6. Rose
    May 19, 2017 at 1:30 am

    I have been trying to do this exercise twice a day for the past 6 months and I do notice a difference. At first I couldn't get my head to touch the wall but you can see the results! Thank you for posting this!!!!

    • Joel Lee
      May 19, 2017 at 4:40 pm

      Hey Rose, thanks for sharing! Glad to hear that it's been working for you. :) Great job sticking with it for 6 months, too!

  7. Marko
    February 5, 2017 at 10:35 pm

    i tried this and it worked for a few days and was quite good but then I herniated my c5/c6 disk and it resulted in six months of agony and ACDF surgery.

  8. steven
    October 17, 2016 at 11:49 am

    Great idea! Works very well. :-)
    I changed the exercise a bit by waving small weights of about 1 kg (wine bottles, actually) in front of me. Then it takes more effort to keep the posture. Building up strength requires asking something from the body it isn't used to. Only when there is enough strength it will pay off to train endurance.
    Some people – me for one –  may need to stretch the psoas muscle too, for it tends to get shortened by sitting for long hours.

  9. Sue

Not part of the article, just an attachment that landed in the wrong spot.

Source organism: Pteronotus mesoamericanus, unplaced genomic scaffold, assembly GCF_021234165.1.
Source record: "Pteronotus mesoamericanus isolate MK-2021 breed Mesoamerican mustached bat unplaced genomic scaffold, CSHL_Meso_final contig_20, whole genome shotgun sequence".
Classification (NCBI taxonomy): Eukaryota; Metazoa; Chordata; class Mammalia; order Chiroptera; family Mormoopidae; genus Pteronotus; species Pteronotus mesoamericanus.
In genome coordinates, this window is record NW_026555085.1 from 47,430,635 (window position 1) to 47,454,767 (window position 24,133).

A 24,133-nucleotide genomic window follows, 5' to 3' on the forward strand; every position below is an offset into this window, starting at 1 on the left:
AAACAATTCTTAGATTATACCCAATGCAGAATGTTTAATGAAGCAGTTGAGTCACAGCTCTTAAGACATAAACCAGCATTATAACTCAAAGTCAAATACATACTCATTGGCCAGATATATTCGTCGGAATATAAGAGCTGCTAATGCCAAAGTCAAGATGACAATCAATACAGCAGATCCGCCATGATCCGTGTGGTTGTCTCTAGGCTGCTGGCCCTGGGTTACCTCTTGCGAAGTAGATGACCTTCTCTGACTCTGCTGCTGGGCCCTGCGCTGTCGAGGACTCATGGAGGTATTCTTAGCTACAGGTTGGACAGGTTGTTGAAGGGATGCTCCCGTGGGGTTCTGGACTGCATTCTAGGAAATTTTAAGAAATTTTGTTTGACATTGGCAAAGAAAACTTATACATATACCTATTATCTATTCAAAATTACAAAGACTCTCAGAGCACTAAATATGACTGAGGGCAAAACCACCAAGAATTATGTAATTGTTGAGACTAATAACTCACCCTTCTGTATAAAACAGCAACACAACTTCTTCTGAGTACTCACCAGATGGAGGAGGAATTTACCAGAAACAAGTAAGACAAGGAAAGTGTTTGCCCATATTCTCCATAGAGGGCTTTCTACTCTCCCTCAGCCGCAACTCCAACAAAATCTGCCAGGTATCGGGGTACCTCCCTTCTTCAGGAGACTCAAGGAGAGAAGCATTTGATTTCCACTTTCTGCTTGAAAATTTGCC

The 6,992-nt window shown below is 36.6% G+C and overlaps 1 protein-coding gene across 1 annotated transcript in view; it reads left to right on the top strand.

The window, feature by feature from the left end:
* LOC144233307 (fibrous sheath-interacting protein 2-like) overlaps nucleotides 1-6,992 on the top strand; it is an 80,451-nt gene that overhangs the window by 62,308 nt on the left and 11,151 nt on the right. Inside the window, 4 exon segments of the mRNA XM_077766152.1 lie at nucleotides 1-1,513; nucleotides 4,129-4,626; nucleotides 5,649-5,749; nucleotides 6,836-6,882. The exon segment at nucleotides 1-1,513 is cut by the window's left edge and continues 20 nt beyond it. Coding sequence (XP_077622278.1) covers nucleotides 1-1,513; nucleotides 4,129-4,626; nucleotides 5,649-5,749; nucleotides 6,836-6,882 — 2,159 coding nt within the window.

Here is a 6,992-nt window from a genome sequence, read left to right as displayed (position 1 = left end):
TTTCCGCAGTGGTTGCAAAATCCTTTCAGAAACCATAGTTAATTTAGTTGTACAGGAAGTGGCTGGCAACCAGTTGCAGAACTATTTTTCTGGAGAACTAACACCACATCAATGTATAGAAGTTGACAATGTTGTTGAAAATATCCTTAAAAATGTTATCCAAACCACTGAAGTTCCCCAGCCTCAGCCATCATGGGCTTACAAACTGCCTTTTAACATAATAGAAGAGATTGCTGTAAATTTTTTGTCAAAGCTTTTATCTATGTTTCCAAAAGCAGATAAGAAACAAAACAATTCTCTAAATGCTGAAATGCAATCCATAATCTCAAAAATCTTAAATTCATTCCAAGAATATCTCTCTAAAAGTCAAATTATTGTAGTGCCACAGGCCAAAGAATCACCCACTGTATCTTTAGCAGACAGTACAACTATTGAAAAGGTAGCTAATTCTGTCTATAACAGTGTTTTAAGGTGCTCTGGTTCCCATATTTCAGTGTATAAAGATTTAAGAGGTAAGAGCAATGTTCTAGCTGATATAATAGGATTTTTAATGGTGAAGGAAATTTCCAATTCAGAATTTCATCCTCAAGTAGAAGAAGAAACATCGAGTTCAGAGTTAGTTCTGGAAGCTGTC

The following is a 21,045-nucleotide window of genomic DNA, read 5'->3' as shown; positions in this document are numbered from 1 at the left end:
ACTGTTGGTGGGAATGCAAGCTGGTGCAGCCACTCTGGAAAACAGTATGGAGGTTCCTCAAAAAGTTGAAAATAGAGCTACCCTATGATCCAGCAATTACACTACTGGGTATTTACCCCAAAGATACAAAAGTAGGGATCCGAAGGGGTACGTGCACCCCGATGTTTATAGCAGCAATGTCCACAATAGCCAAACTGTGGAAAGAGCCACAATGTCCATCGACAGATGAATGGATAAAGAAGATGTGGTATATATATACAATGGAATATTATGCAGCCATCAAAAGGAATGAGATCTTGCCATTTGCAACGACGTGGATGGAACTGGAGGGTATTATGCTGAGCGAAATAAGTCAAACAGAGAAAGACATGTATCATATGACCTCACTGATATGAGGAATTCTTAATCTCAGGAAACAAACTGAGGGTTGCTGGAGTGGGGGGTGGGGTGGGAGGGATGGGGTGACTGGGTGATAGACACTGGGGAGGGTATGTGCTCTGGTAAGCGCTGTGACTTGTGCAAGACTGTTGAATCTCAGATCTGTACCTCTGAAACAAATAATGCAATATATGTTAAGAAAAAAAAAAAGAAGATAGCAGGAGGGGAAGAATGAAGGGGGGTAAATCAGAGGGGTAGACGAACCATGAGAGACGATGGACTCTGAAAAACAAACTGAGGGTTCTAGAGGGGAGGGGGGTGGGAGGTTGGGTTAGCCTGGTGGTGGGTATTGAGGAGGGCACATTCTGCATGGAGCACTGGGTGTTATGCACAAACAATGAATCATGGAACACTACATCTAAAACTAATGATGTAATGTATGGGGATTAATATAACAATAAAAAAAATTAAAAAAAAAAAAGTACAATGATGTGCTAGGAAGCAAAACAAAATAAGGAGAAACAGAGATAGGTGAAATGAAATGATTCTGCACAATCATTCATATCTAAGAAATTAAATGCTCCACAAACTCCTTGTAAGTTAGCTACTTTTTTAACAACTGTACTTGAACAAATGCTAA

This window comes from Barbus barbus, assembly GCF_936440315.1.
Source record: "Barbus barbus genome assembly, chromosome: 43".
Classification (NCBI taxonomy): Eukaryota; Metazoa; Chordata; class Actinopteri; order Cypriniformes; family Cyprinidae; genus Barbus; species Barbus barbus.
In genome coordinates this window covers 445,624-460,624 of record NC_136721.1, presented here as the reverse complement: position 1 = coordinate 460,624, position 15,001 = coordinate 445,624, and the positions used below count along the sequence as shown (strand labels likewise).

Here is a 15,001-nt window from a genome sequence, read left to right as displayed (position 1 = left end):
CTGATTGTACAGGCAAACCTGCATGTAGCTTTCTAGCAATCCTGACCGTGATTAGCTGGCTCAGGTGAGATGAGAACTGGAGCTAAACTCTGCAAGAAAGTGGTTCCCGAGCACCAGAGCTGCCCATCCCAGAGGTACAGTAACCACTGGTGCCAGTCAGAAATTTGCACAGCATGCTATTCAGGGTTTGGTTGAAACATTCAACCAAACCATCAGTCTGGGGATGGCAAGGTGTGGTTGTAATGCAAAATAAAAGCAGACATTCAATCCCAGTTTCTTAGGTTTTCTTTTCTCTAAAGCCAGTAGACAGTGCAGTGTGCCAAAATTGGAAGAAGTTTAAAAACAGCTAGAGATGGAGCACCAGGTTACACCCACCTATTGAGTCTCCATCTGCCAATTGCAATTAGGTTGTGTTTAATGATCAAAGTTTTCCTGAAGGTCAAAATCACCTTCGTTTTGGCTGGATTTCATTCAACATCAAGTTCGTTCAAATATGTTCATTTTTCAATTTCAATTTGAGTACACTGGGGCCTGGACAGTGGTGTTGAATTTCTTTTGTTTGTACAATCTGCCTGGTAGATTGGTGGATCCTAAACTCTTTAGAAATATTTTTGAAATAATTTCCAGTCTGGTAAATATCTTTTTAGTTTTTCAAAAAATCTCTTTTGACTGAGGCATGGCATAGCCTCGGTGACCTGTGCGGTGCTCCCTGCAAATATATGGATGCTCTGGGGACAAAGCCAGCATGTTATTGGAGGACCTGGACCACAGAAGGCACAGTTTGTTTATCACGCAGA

August 29, 2016 at 3:47 pm

    Hello and thanks so much for sharing this with the public. I have tried this, but can't seem to get the back of my head, and back, and heels to touch the wall all at the same time, unless I bend my knees slightly. Is it ok to bend my knees, or counter productive? Thanks!

    • Joel Lee
      August 29, 2016 at 4:22 pm

      Hey Sue. Ideally all of those should touch the wall but if it's not possible for whatever reason, just do your best without risking injury. Your head and upper shoulders should definitely touch the wall, hips are the next most important, and heels are the least important. If the issue is due to a lack of flexibility, I would consider stretching every day as well. Hope that helps! :)

      • Sue
        August 29, 2016 at 8:45 pm

        Many thanks for your quick reply and clarification.

      • Sara
        April 12, 2017 at 3:30 pm

        Hey, Joel - What about bending the knees that Sue asked? (I'd like to know too).

  10. Generald
    March 31, 2016 at 8:23 pm

    Exercises have been helpful ! it really does work.
    Thanks
    Generald from France